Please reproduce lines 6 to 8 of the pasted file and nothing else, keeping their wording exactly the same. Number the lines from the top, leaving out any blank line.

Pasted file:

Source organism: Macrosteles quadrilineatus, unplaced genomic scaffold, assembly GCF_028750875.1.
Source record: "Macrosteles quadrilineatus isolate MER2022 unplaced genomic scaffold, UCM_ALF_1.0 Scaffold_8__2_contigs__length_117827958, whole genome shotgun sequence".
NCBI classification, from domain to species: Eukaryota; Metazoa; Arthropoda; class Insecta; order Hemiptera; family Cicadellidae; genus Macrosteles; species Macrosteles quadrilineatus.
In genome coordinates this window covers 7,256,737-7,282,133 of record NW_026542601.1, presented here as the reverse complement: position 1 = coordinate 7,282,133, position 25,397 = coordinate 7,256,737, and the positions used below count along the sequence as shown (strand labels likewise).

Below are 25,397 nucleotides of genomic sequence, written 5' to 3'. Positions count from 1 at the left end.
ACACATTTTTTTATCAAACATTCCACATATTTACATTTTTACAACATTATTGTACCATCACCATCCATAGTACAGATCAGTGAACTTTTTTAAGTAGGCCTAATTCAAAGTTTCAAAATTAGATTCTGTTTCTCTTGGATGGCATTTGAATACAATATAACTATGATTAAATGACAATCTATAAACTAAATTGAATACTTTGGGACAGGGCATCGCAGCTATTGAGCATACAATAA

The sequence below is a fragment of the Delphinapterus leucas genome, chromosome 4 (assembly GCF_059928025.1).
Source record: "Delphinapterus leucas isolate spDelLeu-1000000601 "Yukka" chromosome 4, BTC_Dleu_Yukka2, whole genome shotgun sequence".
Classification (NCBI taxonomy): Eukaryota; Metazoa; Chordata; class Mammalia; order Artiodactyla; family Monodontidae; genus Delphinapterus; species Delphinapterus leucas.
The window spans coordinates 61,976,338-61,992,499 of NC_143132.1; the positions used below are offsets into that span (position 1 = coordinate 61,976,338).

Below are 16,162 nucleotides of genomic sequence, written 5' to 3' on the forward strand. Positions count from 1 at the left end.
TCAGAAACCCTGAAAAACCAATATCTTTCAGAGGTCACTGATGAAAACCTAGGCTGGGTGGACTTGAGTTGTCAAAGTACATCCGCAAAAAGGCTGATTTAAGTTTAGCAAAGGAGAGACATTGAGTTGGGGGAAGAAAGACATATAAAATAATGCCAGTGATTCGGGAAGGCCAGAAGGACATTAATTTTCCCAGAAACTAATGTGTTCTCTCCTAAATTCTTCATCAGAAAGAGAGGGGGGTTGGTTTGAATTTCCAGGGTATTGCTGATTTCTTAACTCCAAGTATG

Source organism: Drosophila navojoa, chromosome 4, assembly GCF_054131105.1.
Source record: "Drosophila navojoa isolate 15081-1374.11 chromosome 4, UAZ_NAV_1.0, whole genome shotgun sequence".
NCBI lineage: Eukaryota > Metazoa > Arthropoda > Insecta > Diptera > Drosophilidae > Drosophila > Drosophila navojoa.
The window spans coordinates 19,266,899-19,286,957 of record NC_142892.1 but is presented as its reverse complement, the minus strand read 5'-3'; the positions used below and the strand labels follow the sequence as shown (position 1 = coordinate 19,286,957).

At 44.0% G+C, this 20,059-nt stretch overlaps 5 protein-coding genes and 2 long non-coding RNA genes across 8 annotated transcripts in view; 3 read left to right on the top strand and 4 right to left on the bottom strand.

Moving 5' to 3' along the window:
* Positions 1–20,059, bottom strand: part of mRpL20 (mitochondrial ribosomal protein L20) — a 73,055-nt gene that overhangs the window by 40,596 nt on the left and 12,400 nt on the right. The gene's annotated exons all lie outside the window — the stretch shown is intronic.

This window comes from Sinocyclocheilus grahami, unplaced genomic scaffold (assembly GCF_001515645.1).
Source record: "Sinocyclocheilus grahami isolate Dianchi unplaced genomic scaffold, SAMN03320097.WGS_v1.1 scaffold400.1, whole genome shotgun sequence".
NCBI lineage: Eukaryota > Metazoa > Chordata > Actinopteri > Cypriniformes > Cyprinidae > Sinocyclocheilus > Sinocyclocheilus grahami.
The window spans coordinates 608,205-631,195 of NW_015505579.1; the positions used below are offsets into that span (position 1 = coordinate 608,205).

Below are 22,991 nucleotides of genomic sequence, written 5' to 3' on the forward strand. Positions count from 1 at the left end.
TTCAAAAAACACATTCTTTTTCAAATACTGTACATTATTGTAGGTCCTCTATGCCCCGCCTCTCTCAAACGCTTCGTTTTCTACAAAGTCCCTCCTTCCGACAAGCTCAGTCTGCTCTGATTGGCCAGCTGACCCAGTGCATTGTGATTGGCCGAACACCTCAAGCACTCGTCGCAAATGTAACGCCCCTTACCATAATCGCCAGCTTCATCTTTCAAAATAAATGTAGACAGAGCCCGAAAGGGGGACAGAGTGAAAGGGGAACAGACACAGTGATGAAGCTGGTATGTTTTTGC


ACACATTTTTTTATCAAACATTCCACATATTTACATTTTTACAACATTATTGTACCATCACCATCCATAGTACAGATCAGTGAACTTTTTTAAGTAGGCCTAATTCAAAGTTTCAAAATTAGATTCTGTTTCTCTTGGATGGCATTTGAATACAATATAACTATGATTAAATGACAATCTATAAACTAAATTGAATACTTTGGGACAGGGCATCGCAGCTATTGAGCATACAATAA

The sequence below is a fragment of the Delphinapterus leucas genome, chromosome 4 (assembly GCF_059928025.1).
Source record: "Delphinapterus leucas isolate spDelLeu-1000000601 "Yukka" chromosome 4, BTC_Dleu_Yukka2, whole genome shotgun sequence".